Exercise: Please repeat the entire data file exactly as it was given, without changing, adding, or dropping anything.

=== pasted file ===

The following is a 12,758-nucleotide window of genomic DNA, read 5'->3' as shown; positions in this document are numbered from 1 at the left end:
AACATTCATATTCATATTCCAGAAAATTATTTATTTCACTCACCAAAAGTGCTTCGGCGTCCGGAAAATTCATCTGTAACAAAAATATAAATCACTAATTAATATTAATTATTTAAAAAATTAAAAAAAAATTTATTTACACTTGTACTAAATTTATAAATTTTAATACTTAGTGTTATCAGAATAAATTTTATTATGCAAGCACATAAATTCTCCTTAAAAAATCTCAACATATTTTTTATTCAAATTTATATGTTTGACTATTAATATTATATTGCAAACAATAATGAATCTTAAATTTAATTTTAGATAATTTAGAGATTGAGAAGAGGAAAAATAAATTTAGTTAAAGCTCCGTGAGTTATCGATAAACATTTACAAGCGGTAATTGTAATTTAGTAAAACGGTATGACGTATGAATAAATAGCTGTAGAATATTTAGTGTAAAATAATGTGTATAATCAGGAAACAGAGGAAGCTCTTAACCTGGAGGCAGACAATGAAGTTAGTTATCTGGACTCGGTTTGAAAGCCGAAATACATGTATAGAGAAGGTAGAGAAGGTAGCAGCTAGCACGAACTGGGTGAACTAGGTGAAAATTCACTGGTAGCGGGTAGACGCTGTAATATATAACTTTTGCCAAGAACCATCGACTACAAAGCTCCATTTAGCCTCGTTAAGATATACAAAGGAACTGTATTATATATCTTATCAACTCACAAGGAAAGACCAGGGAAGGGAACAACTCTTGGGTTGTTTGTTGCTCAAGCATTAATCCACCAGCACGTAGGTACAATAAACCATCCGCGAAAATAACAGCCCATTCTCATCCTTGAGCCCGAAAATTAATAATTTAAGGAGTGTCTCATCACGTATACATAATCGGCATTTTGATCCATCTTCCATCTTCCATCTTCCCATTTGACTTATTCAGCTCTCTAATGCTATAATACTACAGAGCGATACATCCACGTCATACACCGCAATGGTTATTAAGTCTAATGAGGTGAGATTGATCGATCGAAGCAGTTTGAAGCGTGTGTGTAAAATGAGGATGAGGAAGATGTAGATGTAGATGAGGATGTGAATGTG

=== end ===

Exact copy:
The following is a 12,758-nucleotide window of genomic DNA, read 5'->3' as shown; positions in this document are numbered from 1 at the left end:
AACATTCATATTCATATTCCAGAAAATTATTTATTTCACTCACCAAAAGTGCTTCGGCGTCCGGAAAATTCATCTGTAACAAAAATATAAATCACTAATTAATATTAATTATTTAAAAAATTAAAAAAAAATTTATTTACACTTGTACTAAATTTATAAATTTTAATACTTAGTGTTATCAGAATAAATTTTATTATGCAAGCACATAAATTCTCCTTAAAAAATCTCAACATATTTTTTATTCAAATTTATATGTTTGACTATTAATATTATATTGCAAACAATAATGAATCTTAAATTTAATTTTAGATAATTTAGAGATTGAGAAGAGGAAAAATAAATTTAGTTAAAGCTCCGTGAGTTATCGATAAACATTTACAAGCGGTAATTGTAATTTAGTAAAACGGTATGACGTATGAATAAATAGCTGTAGAATATTTAGTGTAAAATAATGTGTATAATCAGGAAACAGAGGAAGCTCTTAACCTGGAGGCAGACAATGAAGTTAGTTATCTGGACTCGGTTTGAAAGCCGAAATACATGTATAGAGAAGGTAGAGAAGGTAGCAGCTAGCACGAACTGGGTGAACTAGGTGAAAATTCACTGGTAGCGGGTAGACGCTGTAATATATAACTTTTGCCAAGAACCATCGACTACAAAGCTCCATTTAGCCTCGTTAAGATATACAAAGGAACTGTATTATATATCTTATCAACTCACAAGGAAAGACCAGGGAAGGGAACAACTCTTGGGTTGTTTGTTGCTCAAGCATTAATCCACCAGCACGTAGGTACAATAAACCATCCGCGAAAATAACAGCCCATTCTCATCCTTGAGCCCGAAAATTAATAATTTAAGGAGTGTCTCATCACGTATACATAATCGGCATTTTGATCCATCTTCCATCTTCCATCTTCCCATTTGACTTATTCAGCTCTCTAATGCTATAATACTACAGAGCGATACATCCACGTCATACACCGCAATGGTTATTAAGTCTAATGAGGTGAGATTGATCGATCGAAGCAGTTTGAAGCGTGTGTGTAAAATGAGGATGAGGAAGATGTAGATGTAGATGAGGATGTGAATGTG